Saturday 23 July 2016

Maximising withdrawal rates in retirement

Wealth warning: This post should at best be taken with a pinch of salt and at worst should be likened to crystal ball gazing.  I’m posting it because this blog is about retirement and particularly early retirement so it is particularly relevant.

If in retirement, including early retirement, we decide to use a strategy that generates an income by drawing down on our wealth, as opposed to say buying an annuity for example, then there are 4 key decisions that we need to make.  They are what withdrawal rate are we going to make (which could be fixed, variable or fixed with an annual inflationary increase to name but three), how much risk (where risk is the likelihood of wealth depletion) are we going to take, what does our asset allocation look like (the equity : bonds ratio) and how many years do we want our wealth to last (the duration).  The aim is to settle on a combination that suits our needs while ensuring we don’t run out of wealth before we run out of life.  The one decision that is unfortunately out of our control is the sequence of returns that Mr Market is about to provide.

The 4% Rule is but one combination of these variables.  Based on historical returns it states that if you settle on a 50% US stocks : 50% US bonds allocation, accept risk that will historically fail 4% of the time and a 30 year time period then you can take a maximum withdrawal rate of 4% of your wealth on day 0 and then increase this by inflation annually.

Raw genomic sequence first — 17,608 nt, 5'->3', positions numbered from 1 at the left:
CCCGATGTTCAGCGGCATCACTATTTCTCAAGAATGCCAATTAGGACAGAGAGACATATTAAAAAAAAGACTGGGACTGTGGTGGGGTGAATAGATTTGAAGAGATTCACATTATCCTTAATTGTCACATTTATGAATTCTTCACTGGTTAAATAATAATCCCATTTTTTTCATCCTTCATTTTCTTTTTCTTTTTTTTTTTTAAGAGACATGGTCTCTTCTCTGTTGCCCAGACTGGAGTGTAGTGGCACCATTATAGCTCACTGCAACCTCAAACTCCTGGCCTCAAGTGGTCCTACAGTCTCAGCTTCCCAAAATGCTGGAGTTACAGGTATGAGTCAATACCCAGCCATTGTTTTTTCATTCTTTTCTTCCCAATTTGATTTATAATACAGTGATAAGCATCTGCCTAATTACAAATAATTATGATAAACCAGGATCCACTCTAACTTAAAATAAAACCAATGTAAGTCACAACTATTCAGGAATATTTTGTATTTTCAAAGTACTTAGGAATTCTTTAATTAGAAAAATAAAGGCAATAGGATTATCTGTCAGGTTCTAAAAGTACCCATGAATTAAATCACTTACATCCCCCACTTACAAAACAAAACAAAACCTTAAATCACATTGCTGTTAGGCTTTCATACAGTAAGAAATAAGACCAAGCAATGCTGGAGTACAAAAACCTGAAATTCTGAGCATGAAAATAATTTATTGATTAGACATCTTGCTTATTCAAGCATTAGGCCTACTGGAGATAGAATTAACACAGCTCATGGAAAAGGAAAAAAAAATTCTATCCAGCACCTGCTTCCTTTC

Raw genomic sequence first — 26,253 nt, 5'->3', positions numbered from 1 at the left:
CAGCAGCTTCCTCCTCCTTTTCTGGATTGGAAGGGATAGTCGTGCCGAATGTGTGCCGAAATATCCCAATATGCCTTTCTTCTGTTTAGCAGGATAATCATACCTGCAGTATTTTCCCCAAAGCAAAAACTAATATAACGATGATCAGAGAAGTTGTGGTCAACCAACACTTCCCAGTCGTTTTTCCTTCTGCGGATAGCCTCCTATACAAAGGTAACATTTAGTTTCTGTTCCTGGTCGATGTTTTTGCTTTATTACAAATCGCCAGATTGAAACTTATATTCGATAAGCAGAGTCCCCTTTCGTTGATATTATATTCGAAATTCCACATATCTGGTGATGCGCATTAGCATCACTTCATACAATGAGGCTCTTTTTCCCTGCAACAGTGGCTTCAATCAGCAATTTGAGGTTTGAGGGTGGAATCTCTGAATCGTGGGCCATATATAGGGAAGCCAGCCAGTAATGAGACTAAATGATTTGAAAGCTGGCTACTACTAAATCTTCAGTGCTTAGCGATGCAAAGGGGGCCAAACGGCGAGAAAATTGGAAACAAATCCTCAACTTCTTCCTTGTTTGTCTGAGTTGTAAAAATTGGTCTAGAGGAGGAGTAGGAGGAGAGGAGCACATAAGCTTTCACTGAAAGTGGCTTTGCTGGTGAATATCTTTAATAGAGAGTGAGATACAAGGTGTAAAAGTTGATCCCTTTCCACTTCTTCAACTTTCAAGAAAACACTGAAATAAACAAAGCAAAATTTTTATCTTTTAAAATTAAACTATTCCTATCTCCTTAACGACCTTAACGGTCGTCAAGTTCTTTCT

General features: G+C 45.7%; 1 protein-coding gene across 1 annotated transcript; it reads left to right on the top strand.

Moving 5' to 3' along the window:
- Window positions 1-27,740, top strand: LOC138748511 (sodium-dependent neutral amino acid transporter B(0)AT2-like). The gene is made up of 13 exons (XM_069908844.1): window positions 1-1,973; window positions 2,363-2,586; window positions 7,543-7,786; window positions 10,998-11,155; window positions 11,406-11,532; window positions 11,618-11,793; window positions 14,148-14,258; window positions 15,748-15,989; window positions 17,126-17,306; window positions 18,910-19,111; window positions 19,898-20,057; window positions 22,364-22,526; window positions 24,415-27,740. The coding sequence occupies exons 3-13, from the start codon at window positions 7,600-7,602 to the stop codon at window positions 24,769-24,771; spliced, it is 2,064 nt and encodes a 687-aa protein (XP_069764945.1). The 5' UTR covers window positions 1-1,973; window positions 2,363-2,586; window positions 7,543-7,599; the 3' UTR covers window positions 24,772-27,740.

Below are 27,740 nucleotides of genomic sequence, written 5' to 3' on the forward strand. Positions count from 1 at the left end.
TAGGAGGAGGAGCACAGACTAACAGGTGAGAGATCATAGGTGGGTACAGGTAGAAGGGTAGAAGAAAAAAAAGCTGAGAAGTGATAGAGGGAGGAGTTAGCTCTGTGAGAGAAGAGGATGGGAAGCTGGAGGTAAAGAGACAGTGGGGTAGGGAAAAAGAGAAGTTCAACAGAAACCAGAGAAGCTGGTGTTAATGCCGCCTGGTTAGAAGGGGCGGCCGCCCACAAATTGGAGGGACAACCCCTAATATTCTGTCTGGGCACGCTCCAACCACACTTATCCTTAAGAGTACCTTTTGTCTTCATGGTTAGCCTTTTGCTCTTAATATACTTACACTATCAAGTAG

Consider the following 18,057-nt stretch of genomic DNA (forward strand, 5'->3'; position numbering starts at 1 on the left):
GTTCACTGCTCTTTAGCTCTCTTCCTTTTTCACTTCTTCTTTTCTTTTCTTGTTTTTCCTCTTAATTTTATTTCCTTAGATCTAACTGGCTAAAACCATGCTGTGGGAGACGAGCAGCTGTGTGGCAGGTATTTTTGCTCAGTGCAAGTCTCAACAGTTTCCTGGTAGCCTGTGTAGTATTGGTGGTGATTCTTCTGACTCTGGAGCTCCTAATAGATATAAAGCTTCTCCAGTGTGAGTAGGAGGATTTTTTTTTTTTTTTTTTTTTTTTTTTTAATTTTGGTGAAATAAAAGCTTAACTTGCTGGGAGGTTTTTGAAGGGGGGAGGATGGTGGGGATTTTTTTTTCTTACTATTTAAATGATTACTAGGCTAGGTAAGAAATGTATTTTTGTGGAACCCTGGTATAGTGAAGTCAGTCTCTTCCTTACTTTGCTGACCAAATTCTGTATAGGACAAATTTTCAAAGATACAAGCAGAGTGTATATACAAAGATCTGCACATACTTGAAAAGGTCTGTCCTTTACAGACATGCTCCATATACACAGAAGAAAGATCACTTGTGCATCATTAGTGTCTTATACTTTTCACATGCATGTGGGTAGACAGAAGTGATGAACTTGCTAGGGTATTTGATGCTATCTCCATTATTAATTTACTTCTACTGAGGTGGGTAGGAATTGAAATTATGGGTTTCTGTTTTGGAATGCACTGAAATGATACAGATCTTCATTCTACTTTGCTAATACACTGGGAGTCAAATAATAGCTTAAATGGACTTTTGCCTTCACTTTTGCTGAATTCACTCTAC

This post, which for some reason received very little interest from readers but which was highlighted by somebody I respect very much, then shows the historic maximum withdrawal rate available to us for a given asset allocation, risk and duration.

The problem with all of this work is that if history repeats and we are reasonably prudent in selection a withdrawal rate it more than likely results in us leaving wealth on the table (or more inheritance than planned) at the end of the duration.  Historically that is also a very large sum in sum instances.  Take the 4% Rule for example.  Historically it fails 4% of the time which means it succeeds 96% of the time.

This is where sequence of returns comes in.  If we could predict (or even get somewhere in the ball park) our sequence of returns then we could more than likely take a higher withdrawal rate which could either give us a higher standard of living (which is of course very different to quality of life) or enable us to retire earlier.  This work by Michael Kitces, for example, shows that for a 60% US stocks : 40% US bonds asset allocation and a 30 year duration the safe withdrawal rate is not unexpectedly 4%.  However what it also shows is that if we retired in the right year and knew the sequence of returns that would befall us in advance we could increase that 4% to as much as 10%.  That is a big difference!  To put that in perspective somebody wanting earnings of £25,000 per annum would need to save and invest their way to £625,000 for the 4% but only £250,000 for the 10%.  I know I expended a lot of blood, sweat and tears for that difference of £375,000 on the way to FIRE.